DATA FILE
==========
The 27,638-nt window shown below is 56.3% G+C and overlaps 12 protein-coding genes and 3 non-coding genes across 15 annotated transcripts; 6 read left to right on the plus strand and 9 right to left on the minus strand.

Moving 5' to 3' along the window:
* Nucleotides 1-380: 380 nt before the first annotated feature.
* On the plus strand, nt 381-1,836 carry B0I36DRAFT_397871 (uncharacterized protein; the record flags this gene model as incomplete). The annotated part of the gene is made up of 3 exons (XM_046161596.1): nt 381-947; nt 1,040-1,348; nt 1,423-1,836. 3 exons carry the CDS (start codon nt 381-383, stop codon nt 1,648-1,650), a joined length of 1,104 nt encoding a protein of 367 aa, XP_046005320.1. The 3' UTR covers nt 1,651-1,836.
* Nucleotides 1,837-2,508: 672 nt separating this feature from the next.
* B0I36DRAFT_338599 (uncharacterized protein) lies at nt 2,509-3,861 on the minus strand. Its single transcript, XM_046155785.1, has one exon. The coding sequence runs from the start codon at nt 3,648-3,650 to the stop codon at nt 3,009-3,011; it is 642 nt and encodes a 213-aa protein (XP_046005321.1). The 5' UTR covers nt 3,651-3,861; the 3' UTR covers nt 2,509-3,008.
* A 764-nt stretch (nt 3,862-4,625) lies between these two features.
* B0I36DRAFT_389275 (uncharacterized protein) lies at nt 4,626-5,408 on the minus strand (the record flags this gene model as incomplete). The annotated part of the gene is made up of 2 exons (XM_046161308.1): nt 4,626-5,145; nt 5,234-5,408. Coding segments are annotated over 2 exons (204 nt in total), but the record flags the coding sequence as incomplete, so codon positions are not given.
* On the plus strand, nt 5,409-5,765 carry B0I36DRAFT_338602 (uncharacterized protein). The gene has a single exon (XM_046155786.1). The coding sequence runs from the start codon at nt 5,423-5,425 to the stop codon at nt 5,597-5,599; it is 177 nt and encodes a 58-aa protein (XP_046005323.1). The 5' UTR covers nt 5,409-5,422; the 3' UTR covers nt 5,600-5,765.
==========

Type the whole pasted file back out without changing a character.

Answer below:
The 27,638-nt window shown below is 56.3% G+C and overlaps 12 protein-coding genes and 3 non-coding genes across 15 annotated transcripts; 6 read left to right on the plus strand and 9 right to left on the minus strand.

Moving 5' to 3' along the window:
* Nucleotides 1-380: 380 nt before the first annotated feature.
* On the plus strand, nt 381-1,836 carry B0I36DRAFT_397871 (uncharacterized protein; the record flags this gene model as incomplete). The annotated part of the gene is made up of 3 exons (XM_046161596.1): nt 381-947; nt 1,040-1,348; nt 1,423-1,836. 3 exons carry the CDS (start codon nt 381-383, stop codon nt 1,648-1,650), a joined length of 1,104 nt encoding a protein of 367 aa, XP_046005320.1. The 3' UTR covers nt 1,651-1,836.
* Nucleotides 1,837-2,508: 672 nt separating this feature from the next.
* B0I36DRAFT_338599 (uncharacterized protein) lies at nt 2,509-3,861 on the minus strand. Its single transcript, XM_046155785.1, has one exon. The coding sequence runs from the start codon at nt 3,648-3,650 to the stop codon at nt 3,009-3,011; it is 642 nt and encodes a 213-aa protein (XP_046005321.1). The 5' UTR covers nt 3,651-3,861; the 3' UTR covers nt 2,509-3,008.
* A 764-nt stretch (nt 3,862-4,625) lies between these two features.
* B0I36DRAFT_389275 (uncharacterized protein) lies at nt 4,626-5,408 on the minus strand (the record flags this gene model as incomplete). The annotated part of the gene is made up of 2 exons (XM_046161308.1): nt 4,626-5,145; nt 5,234-5,408. Coding segments are annotated over 2 exons (204 nt in total), but the record flags the coding sequence as incomplete, so codon positions are not given.
* On the plus strand, nt 5,409-5,765 carry B0I36DRAFT_338602 (uncharacterized protein). The gene has a single exon (XM_046155786.1). The coding sequence runs from the start codon at nt 5,423-5,425 to the stop codon at nt 5,597-5,599; it is 177 nt and encodes a 58-aa protein (XP_046005323.1). The 5' UTR covers nt 5,409-5,422; the 3' UTR covers nt 5,600-5,765.